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Companies Agree to Stop Making Arsenic-Treated Wood

Arsenic-Treated Wood in Playgrounds Increases Cancer Risk

WASHINGTON, D.C. -- November 26, 2003 -- Exposure to arsenic-treated wood in playgrounds increases the risk of cancer in children, according to a draft report to the Environmental Protection Agency by the Consumer Product Commission. Such wood is coated with chromated copper arsenate or CCA, a chemical preservative that protects wood from rotting. Used for treating lumber for decks and playgrounds since the 1930s, CCA contains arsenic, chromium and copper.

Children come into contact with arsenic, a substance responsible for increased levels of lung and bladder cancer, through hand-to-mouth contact with the playground wood. Telling children to wash their hands before, during, and after playing is often ineffective, especially with young children.

Manufacturers of CCA reached a voluntary agreement with the EPA to end the manufacture of CCA for arsenic-treated wood by December 31, 2003. After that date, registration of CCA will be withdrawn for most uses, and the product will no longer be manufactured for residential uses, or for playground equipment, the EPA says. The agency has refused to issue an official ban on the use of CCA in wood because it believes that the voluntary agreement and withdrawal of registration is sufficient (Statement of Chairman, Hal Stratton ).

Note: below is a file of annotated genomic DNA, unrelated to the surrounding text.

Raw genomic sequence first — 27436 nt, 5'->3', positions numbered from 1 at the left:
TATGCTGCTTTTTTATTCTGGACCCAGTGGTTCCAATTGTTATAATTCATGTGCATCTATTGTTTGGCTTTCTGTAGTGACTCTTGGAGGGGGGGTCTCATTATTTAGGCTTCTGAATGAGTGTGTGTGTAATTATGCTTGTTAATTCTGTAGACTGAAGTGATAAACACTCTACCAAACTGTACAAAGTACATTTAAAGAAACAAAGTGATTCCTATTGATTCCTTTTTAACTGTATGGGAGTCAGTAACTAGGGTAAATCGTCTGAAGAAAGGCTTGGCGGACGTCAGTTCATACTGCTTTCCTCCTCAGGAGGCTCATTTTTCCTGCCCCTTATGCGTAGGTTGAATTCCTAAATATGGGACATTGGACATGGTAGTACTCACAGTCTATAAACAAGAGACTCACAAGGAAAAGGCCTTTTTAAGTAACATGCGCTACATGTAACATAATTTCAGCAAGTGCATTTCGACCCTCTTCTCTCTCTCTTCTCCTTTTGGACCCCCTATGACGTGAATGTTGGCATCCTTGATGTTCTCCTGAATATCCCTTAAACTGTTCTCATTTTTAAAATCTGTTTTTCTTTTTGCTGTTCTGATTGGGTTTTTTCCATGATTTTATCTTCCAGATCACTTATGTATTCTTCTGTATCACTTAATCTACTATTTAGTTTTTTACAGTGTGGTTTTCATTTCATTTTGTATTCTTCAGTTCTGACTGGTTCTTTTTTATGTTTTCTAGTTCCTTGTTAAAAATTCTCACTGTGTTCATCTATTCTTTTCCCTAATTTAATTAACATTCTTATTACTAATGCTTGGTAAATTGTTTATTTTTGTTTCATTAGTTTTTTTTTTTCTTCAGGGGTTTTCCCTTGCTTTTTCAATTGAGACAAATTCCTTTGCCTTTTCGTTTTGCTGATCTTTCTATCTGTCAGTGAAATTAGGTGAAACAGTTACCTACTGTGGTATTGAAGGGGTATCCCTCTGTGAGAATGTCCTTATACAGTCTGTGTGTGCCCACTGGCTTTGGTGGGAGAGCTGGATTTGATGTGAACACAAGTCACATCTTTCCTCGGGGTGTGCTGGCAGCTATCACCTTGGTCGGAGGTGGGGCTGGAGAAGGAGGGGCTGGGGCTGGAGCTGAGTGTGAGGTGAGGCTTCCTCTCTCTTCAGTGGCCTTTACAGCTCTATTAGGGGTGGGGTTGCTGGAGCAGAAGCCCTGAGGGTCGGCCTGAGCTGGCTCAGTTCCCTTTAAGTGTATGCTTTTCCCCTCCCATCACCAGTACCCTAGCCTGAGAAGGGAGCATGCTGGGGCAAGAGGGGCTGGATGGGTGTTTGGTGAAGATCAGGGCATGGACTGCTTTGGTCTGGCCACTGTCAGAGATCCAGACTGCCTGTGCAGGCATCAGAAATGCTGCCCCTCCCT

Since the 1970s the majority of the pressure-treated wood used in residential settings was coated with CCA. Therefore, many wood structures in playgrounds throughout the nation still contain arsenic-treated wood. It is difficult to distinguish CCA-treated wood from non-CCA-treated wood, so parents should assume that a wooden playground structure contains CCA.

The Consumer Product Safety Commission and the EPA are beginning studies to determine if there are effective methods of reducing the amount of arsenic released from CCA-treated wood. The agencies also point out that manufacturers may choose to make playground equipment out of non-arsenic containing components such as cedar and redwood or use non-wood alternatives such as metals and plastics (Factsheet, CCA-treated Wood in Playgrounds ).

At Brayton Purcell, we have been handling cases concerning unsafe products and toxic substances for over 20 years. If you or a family member has been injured due to an unsafe product, please feel free to contact us to determine your legal options.

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